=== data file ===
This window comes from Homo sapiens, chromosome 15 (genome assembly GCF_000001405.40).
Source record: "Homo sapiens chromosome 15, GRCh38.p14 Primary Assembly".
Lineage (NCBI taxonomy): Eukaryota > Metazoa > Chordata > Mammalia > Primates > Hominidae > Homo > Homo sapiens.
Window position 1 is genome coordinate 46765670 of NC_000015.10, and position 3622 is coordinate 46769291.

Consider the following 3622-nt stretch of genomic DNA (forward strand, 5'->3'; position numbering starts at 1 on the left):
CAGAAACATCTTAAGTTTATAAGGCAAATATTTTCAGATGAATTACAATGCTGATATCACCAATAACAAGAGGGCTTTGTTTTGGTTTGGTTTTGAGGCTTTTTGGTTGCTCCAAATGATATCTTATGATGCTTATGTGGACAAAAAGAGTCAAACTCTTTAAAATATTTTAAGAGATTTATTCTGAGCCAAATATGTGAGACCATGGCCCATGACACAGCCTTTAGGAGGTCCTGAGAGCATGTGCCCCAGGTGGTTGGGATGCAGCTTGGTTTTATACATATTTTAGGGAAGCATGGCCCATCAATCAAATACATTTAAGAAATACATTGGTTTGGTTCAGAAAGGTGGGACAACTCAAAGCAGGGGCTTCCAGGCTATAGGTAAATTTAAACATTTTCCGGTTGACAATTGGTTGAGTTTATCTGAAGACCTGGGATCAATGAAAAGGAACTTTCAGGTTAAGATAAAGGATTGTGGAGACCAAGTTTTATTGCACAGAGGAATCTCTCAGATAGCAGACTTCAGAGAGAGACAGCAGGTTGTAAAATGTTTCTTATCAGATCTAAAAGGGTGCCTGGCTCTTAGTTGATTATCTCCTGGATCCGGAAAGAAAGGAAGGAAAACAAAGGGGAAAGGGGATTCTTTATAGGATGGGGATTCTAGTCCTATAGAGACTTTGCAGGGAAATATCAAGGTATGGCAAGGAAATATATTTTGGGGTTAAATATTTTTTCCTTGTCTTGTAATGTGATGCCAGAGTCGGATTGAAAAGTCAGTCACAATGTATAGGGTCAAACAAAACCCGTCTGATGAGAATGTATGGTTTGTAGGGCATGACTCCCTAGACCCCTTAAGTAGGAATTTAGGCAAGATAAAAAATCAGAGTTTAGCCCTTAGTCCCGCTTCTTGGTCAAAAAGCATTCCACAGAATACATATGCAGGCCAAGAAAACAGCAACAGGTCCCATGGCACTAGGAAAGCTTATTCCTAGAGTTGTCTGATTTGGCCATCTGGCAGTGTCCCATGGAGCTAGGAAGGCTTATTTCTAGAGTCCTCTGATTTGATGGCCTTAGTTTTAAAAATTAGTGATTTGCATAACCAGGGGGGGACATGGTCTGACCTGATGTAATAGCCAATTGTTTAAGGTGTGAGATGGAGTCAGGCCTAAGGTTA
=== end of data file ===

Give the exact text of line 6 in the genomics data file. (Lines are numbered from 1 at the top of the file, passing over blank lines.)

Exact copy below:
CAGAAACATCTTAAGTTTATAAGGCAAATATTTTCAGATGAATTACAATGCTGATATCACCAATAACAAGAGGGCTTTGTTTTGGTTTGGTTTTGAGGCTTTTTGGTTGCTCCAAATGATATCTTATGATGCTTATGTGGACAAAAAGAGTCAAACTCTTTAAAATATTTTAAGAGATTTATTCTGAGCCAAATATGTGAGACCATGGCCCATGACACAGCCTTTAGGAGGTCCTGAGAGCATGTGCCCCAGGTGGTTGGGATGCAGCTTGGTTTTATACATATTTTAGGGAAGCATGGCCCATCAATCAAATACATTTAAGAAATACATTGGTTTGGTTCAGAAAGGTGGGACAACTCAAAGCAGGGGCTTCCAGGCTATAGGTAAATTTAAACATTTTCCGGTTGACAATTGGTTGAGTTTATCTGAAGACCTGGGATCAATGAAAAGGAACTTTCAGGTTAAGATAAAGGATTGTGGAGACCAAGTTTTATTGCACAGAGGAATCTCTCAGATAGCAGACTTCAGAGAGAGACAGCAGGTTGTAAAATGTTTCTTATCAGATCTAAAAGGGTGCCTGGCTCTTAGTTGATTATCTCCTGGATCCGGAAAGAAAGGAAGGAAAACAAAGGGGAAAGGGGATTCTTTATAGGATGGGGATTCTAGTCCTATAGAGACTTTGCAGGGAAATATCAAGGTATGGCAAGGAAATATATTTTGGGGTTAAATATTTTTTCCTTGTCTTGTAATGTGATGCCAGAGTCGGATTGAAAAGTCAGTCACAATGTATAGGGTCAAACAAAACCCGTCTGATGAGAATGTATGGTTTGTAGGGCATGACTCCCTAGACCCCTTAAGTAGGAATTTAGGCAAGATAAAAAATCAGAGTTTAGCCCTTAGTCCCGCTTCTTGGTCAAAAAGCATTCCACAGAATACATATGCAGGCCAAGAAAACAGCAACAGGTCCCATGGCACTAGGAAAGCTTATTCCTAGAGTTGTCTGATTTGGCCATCTGGCAGTGTCCCATGGAGCTAGGAAGGCTTATTTCTAGAGTCCTCTGATTTGATGGCCTTAGTTTTAAAAATTAGTGATTTGCATAACCAGGGGGGGACATGGTCTGACCTGATGTAATAGCCAATTGTTTAAGGTGTGAGATGGAGTCAGGCCTAAGGTTA